Payment guarantee under Article 649(1) of the Civil Code – is this an investor’s problem in the construction process to which the Polish insurance market has no answer?
Over the years, the law governing the performance of construction contracts has undergone many changes. The legislator introduced new regulations in response to the dynamics of the market, because in the face of constant change, some of the regulations turned out to be archaic, and yet the law should have a protective function for the participants in a given process.
Payment guarantee under Article 649(1) of the Civil Code – what is it?
One such provision was Article 649 (1) of the Civil Code, known as the “Payment Guarantee,” introduced in 2010. According to paragraph 1 of this provision, “a guarantee of payment for construction work, hereinafter referred to as a payment guarantee, shall be granted by the investor to the contractor (general contractor) in order to secure the timely payment of the agreed remuneration for the performance of construction work.” The next paragraph 2 of the quoted provision states that “a payment guarantee is a bank or insurance guarantee, as well as a bank letter of credit or a bank suretyship granted on the order of the investor.” The closing provision of paragraph 3 states that “the parties shall bear in equal shares the documented costs of securing the claim.”
The above regulation was established in the reality of the booming construction investment market of the 1990s. At the time, there were numerous investor insolvencies, resulting in defaults on payment obligations to contractors and general contractors. In many cases, this led directly to the bankruptcy of the latter. Unfortunately, the ratio legis of the provision was not written into its content, and its general rule does not reflect the purpose of the provision at the time. The result is that it applies to any construction process, regardless of the financial condition of the investor, as confirmed by recent case law.
The said provision and subsequent provisions of the Civil Code, supplementing and shaping the payment guarantee, have given it the character of a mandatory regulation, the exclusion of which in a contract is ineffective. In addition, a short deadline of 45 days was introduced for the investor to present a payment guarantee on pain of withdrawal by the contractor – the general contractor – from the construction contract through the fault of the investor, which gives rise in practice to further categories of compensation claims.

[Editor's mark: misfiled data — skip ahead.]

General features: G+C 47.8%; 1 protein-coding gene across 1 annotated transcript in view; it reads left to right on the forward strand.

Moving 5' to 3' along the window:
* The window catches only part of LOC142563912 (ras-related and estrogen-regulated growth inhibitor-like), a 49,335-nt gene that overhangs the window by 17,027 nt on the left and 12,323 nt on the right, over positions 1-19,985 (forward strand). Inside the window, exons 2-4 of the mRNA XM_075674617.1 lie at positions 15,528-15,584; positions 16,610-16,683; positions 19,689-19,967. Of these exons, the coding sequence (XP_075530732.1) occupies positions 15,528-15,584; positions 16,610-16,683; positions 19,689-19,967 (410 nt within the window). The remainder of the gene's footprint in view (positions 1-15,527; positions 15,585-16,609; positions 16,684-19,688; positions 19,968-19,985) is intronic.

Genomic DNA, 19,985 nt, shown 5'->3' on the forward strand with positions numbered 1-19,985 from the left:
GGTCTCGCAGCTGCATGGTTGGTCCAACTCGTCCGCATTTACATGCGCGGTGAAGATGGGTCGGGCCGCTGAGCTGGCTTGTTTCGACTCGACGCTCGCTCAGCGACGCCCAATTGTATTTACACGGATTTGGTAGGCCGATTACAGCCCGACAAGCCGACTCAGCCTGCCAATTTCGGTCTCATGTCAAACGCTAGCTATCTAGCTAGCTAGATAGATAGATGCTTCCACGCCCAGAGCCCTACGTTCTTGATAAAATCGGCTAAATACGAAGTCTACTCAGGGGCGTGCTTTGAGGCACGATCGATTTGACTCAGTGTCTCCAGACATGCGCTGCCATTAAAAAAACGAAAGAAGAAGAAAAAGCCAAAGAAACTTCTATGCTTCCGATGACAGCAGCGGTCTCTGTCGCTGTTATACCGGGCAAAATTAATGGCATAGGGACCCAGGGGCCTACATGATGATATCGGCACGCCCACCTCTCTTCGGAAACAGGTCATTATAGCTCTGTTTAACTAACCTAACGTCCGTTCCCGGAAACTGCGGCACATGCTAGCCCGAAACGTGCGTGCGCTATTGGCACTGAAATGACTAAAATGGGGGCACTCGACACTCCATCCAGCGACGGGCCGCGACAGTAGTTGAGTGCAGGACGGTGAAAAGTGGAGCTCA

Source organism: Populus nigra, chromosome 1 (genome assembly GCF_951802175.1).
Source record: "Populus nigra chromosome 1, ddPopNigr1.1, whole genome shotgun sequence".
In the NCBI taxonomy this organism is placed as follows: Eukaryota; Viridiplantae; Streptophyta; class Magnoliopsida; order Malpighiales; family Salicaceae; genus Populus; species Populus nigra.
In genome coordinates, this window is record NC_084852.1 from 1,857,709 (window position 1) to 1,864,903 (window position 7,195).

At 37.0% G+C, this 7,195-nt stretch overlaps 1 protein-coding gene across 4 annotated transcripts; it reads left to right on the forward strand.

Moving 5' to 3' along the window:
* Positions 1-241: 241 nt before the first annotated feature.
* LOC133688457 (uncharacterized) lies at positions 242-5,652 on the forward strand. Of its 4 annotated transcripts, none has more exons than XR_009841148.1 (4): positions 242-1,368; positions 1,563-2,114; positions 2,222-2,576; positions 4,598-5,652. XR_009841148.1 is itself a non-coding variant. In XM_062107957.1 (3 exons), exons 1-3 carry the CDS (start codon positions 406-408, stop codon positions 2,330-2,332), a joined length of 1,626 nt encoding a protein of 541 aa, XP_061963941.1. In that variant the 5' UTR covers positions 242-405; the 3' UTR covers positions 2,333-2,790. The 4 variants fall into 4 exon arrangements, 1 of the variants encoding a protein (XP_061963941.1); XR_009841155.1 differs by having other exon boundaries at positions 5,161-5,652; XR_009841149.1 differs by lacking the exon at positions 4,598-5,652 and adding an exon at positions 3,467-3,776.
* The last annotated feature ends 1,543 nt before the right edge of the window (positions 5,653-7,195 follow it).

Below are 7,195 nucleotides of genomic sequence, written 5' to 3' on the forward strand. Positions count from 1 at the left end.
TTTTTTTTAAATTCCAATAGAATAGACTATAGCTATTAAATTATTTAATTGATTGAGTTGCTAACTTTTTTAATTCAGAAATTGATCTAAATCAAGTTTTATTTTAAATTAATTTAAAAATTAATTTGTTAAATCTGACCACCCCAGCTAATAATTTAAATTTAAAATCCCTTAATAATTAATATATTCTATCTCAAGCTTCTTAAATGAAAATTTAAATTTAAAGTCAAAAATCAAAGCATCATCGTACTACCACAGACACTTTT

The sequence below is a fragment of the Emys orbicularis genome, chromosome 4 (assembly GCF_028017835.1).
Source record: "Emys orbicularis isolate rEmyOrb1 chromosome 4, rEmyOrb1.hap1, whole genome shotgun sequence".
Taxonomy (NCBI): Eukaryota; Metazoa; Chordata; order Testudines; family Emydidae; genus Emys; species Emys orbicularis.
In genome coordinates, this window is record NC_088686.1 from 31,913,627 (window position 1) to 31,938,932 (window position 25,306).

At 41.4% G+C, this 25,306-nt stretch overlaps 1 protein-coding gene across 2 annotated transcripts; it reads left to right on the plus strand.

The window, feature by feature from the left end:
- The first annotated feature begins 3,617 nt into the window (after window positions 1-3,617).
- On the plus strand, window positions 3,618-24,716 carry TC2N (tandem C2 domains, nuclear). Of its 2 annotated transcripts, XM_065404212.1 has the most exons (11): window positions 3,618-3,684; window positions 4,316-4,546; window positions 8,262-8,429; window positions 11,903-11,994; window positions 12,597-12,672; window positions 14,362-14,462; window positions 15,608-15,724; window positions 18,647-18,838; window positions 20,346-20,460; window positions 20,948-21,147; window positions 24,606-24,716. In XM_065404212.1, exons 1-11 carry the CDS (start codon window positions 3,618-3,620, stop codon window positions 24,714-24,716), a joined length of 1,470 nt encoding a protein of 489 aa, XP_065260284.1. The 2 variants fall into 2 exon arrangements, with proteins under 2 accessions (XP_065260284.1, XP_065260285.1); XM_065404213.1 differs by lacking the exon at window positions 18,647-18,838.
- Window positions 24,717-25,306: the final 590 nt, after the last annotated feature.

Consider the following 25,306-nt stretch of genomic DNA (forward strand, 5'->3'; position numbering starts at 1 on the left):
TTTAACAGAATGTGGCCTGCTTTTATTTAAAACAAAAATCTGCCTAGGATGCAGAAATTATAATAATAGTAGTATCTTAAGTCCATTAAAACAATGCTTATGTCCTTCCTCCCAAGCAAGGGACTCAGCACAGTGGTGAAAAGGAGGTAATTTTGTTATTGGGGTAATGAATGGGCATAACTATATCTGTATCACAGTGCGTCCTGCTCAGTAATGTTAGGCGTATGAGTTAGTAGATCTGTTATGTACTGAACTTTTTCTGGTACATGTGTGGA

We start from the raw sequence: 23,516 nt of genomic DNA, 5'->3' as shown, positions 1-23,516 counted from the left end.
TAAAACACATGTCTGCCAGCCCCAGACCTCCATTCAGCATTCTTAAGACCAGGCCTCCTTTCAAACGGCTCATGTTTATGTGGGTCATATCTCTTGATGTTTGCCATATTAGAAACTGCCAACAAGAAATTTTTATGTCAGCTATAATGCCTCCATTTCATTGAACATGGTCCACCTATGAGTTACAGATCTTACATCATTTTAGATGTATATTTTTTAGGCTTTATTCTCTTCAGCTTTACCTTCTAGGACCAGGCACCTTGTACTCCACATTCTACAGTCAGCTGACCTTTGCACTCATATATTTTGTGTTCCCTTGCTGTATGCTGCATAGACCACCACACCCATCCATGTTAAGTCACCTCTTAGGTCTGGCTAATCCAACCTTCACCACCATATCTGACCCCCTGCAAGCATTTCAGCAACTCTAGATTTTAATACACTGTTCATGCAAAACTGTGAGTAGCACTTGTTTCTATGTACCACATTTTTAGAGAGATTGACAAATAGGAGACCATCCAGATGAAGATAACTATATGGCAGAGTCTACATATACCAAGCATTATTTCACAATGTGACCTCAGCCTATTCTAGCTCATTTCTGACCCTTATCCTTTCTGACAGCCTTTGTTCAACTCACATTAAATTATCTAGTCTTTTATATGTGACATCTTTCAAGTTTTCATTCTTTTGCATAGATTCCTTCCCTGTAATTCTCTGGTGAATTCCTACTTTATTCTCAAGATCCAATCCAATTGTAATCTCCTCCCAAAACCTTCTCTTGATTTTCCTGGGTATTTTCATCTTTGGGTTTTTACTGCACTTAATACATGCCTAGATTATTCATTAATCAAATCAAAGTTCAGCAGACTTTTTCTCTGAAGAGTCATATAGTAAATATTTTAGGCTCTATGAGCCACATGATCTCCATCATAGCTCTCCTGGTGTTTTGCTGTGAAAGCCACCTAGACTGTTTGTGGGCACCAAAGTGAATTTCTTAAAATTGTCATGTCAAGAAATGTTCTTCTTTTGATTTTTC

A big hassle for a small investor.
In today’s market realities, significant players in the real estate market – investors are unlikely to have to fear the application of the described regulation against the ratio legis of its introduction.
However, for developers who undertake the effort to carry out further, larger-than-life investments without full financial security equivalent to at least 140% of the value of the investment, the use of the described institutions of requesting payment guarantees can spell serious trouble.
The legislator has indicated in what forms the investor can provide the guarantee. One of them is a bank guarantee, which, however, may prove too costly for the investor. With its acquisition usually comes the need to secure the provision of such a guarantee by a bank for an amount that exceeds the general contractor’s remuneration.
An insurance product that never existed and does not exist.
It is clear from the wording of the provision that an investor can provide a payment guarantee in various forms, including an insurance guarantee. Despite such a provision, introduced into the Polish legal order many years ago, a product corresponding to the regulations is practically not available on the Polish insurance market. The offerings of the leading insurers on the Polish insurance market do not include such a product at all, or only partially. However, when we seek insurance coverage with an investor, we find that the de facto product is not available. In exceptional situations, priority customers could count on the preparation of offers of such a guarantee, but in the case of the developing investor I am discussing, it is not practical to use such a product.